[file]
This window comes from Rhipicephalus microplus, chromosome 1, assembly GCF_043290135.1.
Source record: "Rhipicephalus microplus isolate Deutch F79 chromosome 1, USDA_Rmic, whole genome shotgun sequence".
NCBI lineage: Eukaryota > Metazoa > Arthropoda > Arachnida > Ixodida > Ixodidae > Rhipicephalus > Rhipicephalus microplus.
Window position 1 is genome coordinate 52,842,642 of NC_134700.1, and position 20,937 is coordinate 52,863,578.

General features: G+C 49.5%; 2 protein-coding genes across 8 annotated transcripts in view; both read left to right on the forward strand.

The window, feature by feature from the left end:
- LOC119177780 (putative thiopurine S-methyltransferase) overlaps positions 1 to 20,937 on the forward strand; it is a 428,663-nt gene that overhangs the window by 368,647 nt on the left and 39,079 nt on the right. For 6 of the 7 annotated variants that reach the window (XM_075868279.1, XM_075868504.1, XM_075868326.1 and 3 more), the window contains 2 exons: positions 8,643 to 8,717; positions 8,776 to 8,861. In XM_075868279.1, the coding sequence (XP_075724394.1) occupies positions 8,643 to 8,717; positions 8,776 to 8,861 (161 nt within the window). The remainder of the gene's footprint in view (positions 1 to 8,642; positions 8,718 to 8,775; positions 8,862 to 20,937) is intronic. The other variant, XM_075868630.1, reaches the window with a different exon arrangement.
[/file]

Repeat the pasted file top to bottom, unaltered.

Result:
This window comes from Rhipicephalus microplus, chromosome 1, assembly GCF_043290135.1.
Source record: "Rhipicephalus microplus isolate Deutch F79 chromosome 1, USDA_Rmic, whole genome shotgun sequence".
NCBI lineage: Eukaryota > Metazoa > Arthropoda > Arachnida > Ixodida > Ixodidae > Rhipicephalus > Rhipicephalus microplus.
Window position 1 is genome coordinate 52,842,642 of NC_134700.1, and position 20,937 is coordinate 52,863,578.

General features: G+C 49.5%; 2 protein-coding genes across 8 annotated transcripts in view; both read left to right on the forward strand.

The window, feature by feature from the left end:
- LOC119177780 (putative thiopurine S-methyltransferase) overlaps positions 1 to 20,937 on the forward strand; it is a 428,663-nt gene that overhangs the window by 368,647 nt on the left and 39,079 nt on the right. For 6 of the 7 annotated variants that reach the window (XM_075868279.1, XM_075868504.1, XM_075868326.1 and 3 more), the window contains 2 exons: positions 8,643 to 8,717; positions 8,776 to 8,861. In XM_075868279.1, the coding sequence (XP_075724394.1) occupies positions 8,643 to 8,717; positions 8,776 to 8,861 (161 nt within the window). The remainder of the gene's footprint in view (positions 1 to 8,642; positions 8,718 to 8,775; positions 8,862 to 20,937) is intronic. The other variant, XM_075868630.1, reaches the window with a different exon arrangement.